• Who are some of the non-elected participants on the schedule, and why are they there? Some examples from just the first day: Judith McCale, Nancy Keenan, John Hutson, Randi Weingarten, John Legend, Ned Helms, Lisa Oliveres, Laura Tyson, Jon Schnur, Margie Perez, John Balanoff, Mike and Cheryl Fisher, and Don Miller. 
  • How much do the delegates care about what goes on during the day? What do they do in their free time in Denver?

Regardless of the shortcomings of the press, the conventions make for sometimes-interesting theatre. Ted Kennedy’s speech last night, following on the heals of a video about him, was an example. I happened to be in my car during the speech, listening to it on the radio–which reminded me of how much the spectacle matters.

Though I was somewhat impressed that Kennedy showed up speak despite his illness, listening on the radio I didn’t find the speech particularly impressive in either style or substance. But after I got home I watched it on television. Seeing the people in the crowd, some of them crying, gave the speech more impact even though I had already heard it once. Being in the hall itself had to be even more emotional, and I think the journalists there found themselves a bit caught up in it.

Some pundits and articles noted how the speech echoed parts of Kennedy’s 1980 convention address, which is sometimes ranked as one of the top speeches in American history. What I remember most about Kennedy and 1980, however, is less positive. The fact that he chose to run a bloody campaign against a sitting Democratic president, Jimmy Carter, may ultimately have cost his party the election and given us Ronald Reagan and his later neocon followers. Even the famous speech did nothing to call for party unity.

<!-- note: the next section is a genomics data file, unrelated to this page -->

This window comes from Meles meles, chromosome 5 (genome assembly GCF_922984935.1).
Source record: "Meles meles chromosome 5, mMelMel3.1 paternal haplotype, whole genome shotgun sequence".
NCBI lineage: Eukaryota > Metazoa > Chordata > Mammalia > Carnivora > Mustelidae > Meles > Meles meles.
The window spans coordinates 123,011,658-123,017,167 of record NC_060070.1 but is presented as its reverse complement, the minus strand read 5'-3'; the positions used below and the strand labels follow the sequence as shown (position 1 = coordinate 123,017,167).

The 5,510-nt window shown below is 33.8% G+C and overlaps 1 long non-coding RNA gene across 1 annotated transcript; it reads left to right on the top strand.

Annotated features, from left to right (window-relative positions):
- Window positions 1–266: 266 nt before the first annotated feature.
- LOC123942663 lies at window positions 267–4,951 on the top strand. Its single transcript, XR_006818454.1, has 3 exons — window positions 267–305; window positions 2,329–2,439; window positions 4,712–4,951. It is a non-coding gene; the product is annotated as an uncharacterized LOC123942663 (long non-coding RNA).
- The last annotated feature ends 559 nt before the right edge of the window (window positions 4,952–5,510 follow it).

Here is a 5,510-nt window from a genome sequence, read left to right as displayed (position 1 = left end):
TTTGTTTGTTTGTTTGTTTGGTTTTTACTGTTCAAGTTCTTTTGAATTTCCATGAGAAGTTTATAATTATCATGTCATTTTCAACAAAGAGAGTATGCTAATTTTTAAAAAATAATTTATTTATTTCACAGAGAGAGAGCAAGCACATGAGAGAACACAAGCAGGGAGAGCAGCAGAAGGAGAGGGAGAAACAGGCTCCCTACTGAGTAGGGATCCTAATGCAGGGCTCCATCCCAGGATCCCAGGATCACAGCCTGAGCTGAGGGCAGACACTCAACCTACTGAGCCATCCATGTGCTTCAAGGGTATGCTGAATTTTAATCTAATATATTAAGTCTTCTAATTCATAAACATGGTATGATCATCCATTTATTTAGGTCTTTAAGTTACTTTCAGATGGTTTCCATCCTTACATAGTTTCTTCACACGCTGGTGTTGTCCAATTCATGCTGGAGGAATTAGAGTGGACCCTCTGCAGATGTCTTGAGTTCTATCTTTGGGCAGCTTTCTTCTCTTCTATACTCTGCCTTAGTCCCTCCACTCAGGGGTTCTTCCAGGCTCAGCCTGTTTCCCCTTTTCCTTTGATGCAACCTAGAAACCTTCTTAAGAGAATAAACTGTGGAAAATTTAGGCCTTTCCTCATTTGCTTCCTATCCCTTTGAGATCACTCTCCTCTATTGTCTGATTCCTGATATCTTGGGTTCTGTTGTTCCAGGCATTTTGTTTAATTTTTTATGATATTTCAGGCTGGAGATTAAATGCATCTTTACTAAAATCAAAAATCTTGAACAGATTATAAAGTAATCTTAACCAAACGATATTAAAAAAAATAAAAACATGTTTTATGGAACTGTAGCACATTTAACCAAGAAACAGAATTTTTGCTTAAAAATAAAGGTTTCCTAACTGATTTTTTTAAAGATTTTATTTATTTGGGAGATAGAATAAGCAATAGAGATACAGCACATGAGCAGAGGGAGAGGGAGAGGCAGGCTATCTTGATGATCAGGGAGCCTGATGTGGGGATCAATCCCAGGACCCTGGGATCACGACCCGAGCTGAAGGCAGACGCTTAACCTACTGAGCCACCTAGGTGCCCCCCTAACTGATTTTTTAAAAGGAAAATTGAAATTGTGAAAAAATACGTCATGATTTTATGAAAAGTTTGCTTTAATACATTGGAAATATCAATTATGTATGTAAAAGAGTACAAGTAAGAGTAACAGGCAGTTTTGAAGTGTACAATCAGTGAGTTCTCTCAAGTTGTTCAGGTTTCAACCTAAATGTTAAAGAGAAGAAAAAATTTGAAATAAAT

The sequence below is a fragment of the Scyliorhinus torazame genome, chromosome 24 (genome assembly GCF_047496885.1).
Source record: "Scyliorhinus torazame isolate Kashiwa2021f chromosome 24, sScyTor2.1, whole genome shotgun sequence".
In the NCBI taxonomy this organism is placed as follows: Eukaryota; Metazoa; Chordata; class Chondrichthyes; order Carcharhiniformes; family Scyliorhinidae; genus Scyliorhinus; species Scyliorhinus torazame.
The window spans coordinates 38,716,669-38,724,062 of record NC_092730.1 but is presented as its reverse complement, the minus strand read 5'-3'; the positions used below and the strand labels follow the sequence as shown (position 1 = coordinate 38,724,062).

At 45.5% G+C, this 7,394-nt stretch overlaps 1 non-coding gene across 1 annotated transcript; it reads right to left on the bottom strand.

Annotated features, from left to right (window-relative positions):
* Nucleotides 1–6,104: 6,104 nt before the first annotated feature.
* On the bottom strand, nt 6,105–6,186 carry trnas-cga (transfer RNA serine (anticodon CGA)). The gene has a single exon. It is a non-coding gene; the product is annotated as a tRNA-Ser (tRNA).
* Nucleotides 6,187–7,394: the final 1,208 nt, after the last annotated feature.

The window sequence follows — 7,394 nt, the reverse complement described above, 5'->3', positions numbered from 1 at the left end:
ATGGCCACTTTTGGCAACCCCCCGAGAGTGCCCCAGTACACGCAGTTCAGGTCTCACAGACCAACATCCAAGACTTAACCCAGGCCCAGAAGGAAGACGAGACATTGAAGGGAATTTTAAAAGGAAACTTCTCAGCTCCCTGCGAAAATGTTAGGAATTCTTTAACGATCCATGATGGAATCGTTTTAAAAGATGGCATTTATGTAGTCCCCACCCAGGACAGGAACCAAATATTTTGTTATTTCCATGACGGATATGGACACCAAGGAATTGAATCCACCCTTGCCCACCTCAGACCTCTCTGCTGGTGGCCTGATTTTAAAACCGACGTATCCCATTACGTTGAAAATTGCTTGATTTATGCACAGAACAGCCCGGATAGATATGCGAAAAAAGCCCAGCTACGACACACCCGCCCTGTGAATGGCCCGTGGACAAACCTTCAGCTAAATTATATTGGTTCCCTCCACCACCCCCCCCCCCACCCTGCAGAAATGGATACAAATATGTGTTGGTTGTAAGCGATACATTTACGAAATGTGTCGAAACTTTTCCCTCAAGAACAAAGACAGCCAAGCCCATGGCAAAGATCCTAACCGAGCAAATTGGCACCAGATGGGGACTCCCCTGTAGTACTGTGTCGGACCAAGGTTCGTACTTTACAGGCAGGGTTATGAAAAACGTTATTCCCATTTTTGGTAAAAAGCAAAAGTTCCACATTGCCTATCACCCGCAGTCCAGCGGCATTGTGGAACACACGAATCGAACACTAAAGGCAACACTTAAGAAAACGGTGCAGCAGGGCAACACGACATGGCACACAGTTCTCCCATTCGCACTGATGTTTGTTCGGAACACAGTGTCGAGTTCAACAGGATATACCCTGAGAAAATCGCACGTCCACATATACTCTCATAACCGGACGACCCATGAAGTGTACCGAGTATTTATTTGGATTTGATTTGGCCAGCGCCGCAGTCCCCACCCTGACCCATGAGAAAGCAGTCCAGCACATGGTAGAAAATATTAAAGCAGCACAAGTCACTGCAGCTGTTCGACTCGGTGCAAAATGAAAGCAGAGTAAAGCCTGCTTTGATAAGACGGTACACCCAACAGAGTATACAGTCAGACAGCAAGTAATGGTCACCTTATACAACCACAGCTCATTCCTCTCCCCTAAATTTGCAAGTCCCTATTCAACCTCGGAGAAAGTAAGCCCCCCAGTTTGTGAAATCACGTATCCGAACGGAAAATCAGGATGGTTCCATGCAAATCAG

One unrelated electoral note, which I may expand on later: Both sides are fearful of the dirty tricks that are bound to appear during the election season, as sleazebags on both sides make use of the Internet. Those have already begun, of course, with a host of Web sites still alleging that Barack Obama is a Muslim, faked his birth certificate, etc. The problem, of course, isn’t just the promoters of such garbage; it’s also the number of lazy nutjobs who will believe it.

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4 Responses to “Will Hillary sabotage Barack? Listen on the radio”

  1. Carville, good Christ! Did someone open the Ark of the Covenant??

  2. […] Posted in Journalism, Politics, Written elsewhere by James McPherson on August 27th, 2008 As expected, Hillary Clinton came out in full support of Barack Obama in her Democratic Convention speech last […]

  3. […] on August 28th, 2008 Like Hillary Clinton the night before, last night Bill Clinton did what I predicted he would at the Democratic National Convention, coming out strongly in support of Barack Obama. […]

  4. […] PUMAs would have much impact on the election. I anticipated that Hillary Clinton would fully support Obama, as she and Bill Clinton did. As a result, on the day that McCain took the lead in the polls for […]